I want to disable unity interface on the side and have something like what I had in 10.10. Is that possible?

I believe that it is not really possible (or at least, not easy) to remove Unity to replace it with something else. It won't be worth the trouble, and if you want to replace the interface, then it boils down to the same as just picking another Ubuntu-based distribution (which are all just Ubuntu with a different desktop environment).

My personal favorite desktop environment is KDE (Ubuntu + KDE = Kubuntu). Out-of-the-box it will look very similar to a Windows environment (bar at the bottom, tray icons and time on the right, start button on the left, etc.), but KDE is so customizable (everything can be changed or tweeked, almost without exception) that you can make it look like anything you like, including earlier versions of Ubuntu. After my little try-outs of distributions for my old laptop, I ended up settling for the KDE spin of Fedora 17, which is also a pretty good option, so is fedora in general. The point is, shop around a bit, if you're not happy with the latest incarnations of Ubuntu.

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Nutster
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I want to disable unity interface on the side and have something like what I had in 10.10. Is that possible?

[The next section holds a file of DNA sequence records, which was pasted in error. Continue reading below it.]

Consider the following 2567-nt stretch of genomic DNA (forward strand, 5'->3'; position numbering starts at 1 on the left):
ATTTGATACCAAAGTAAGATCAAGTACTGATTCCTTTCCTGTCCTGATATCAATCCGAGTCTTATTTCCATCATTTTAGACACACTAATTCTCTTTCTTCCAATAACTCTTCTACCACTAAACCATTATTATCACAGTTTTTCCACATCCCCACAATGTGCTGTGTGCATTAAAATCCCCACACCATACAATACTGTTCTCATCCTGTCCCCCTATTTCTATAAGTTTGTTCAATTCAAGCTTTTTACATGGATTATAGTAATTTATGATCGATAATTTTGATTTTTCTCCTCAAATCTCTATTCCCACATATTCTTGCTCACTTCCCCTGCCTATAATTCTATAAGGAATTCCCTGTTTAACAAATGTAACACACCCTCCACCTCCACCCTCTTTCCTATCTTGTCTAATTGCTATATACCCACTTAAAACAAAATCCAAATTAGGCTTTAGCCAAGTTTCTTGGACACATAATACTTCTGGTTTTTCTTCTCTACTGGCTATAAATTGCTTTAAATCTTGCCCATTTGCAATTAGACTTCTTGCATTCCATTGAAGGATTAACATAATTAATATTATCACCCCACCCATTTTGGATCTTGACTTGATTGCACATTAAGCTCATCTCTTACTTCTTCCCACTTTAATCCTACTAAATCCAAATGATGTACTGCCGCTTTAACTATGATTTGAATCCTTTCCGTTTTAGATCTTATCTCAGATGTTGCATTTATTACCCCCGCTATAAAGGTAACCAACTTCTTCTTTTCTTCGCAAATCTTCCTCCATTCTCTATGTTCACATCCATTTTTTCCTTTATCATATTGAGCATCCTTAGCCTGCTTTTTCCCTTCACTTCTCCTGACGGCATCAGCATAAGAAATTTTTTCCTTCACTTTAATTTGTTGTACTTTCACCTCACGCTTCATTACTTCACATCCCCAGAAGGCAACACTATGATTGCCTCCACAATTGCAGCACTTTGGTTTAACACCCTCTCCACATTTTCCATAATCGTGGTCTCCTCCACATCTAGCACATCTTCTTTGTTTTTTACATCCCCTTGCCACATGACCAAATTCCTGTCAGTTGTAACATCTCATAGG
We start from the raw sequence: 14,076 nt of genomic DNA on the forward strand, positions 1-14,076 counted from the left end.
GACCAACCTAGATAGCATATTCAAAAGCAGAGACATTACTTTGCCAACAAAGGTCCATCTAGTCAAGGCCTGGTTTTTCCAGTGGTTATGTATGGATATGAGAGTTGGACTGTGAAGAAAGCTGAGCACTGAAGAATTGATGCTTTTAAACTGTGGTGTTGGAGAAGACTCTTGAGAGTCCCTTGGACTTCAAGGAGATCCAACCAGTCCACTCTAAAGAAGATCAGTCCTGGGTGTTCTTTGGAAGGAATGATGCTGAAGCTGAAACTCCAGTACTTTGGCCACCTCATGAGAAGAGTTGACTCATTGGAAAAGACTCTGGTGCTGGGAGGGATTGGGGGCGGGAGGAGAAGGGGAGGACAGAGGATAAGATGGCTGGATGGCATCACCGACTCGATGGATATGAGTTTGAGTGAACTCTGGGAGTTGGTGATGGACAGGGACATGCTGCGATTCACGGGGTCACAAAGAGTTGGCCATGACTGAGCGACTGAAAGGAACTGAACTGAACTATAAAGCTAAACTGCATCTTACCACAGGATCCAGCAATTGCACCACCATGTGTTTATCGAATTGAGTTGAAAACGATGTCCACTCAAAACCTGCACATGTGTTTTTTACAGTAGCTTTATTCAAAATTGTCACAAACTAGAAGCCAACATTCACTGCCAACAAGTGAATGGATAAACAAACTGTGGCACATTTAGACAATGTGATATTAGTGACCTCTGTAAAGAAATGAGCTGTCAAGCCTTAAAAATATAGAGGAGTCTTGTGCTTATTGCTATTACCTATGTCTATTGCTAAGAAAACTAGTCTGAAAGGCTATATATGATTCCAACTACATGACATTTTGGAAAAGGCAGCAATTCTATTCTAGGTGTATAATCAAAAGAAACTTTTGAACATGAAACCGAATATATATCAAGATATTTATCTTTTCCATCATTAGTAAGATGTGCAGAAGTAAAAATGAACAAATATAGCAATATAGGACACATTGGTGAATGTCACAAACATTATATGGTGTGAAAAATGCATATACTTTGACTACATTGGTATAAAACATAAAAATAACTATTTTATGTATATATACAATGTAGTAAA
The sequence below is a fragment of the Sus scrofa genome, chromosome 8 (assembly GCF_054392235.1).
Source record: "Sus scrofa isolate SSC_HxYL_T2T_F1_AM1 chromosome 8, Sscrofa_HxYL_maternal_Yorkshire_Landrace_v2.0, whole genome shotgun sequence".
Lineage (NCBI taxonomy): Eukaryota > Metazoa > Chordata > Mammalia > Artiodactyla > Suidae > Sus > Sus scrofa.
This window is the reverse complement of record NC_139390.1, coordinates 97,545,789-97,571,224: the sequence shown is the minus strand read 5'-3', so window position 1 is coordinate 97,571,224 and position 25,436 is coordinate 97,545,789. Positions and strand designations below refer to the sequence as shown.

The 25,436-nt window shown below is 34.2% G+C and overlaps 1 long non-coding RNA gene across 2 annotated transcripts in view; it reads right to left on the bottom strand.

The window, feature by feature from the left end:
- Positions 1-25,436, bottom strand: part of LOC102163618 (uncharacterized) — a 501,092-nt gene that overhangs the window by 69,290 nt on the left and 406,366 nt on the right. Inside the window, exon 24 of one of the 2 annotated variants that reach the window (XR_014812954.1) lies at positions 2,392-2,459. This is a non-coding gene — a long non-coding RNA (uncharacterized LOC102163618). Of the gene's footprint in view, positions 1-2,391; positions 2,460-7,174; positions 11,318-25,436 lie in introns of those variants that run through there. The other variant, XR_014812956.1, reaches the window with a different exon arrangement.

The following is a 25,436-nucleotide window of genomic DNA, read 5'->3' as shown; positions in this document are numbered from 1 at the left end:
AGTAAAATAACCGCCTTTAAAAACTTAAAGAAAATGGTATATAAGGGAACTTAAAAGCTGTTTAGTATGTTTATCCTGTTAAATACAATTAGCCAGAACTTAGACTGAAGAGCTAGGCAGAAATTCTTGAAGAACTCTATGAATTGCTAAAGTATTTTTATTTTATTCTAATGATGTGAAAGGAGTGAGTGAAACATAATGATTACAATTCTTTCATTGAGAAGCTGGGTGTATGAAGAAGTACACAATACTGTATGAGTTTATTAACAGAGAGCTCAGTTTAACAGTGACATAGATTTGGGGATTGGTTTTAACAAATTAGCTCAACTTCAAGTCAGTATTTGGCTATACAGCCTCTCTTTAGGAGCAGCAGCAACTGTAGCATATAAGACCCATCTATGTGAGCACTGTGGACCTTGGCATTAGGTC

That is exactly what I did when I installed 12.04 LTS on my Linux laptop. I installed the gnome package and then the next time I logged in, I used Gnome (Classic) as my GUI. I then purged Unity and the other components I did not like. Also, the modern Compiz does not play that nicely with the Gnome environment, so I got rid of that as well; besides, I find Compiz a bit of a resource hog anyway. I should really get around to seeing how the Gnome 3 environment behaves on this computer, but I am having too much fun with Gnome (Classic).

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rotten69
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@Nutster.. .By the sound of it, you don't have any problems after you removed Unity and its friends/children, do you? How did you go about deleting it?

The reason I want to get rid of it is that it slows my laptop really badly.

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Nutster
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Use your favourite package installer (Synaptic does it for me) and install xfce or gnome (or both, like I have) and accept all the extras that each wants you to have. After that, log out and log back in, but on the page where you enter your password, change the graphics session to XFCE or Gnome (Classic). These require a lot less resources than Unity, KDE or Gnome 3. Then using the package installer, purge (completely remove) unity package and anything else that begins with unity-. In Synaptic, just put unity in the search bar at the top and start purging. Some other packages will also be market to be removed as well. Go back and purge them as well. Compiz might be a good thing to purge as well, as all of its effects can slow down the machine as well. When you have done this, close Synaptic and then open a terminal. Enter:
sudo apt-get --purge autoremove; sudo apt-get upgrade
You will need to enter your password to run apt-get as root. The first command purges anything that was installed as part of the packages you removed and are thus no longer needed. The second just makes sure everything is up to date.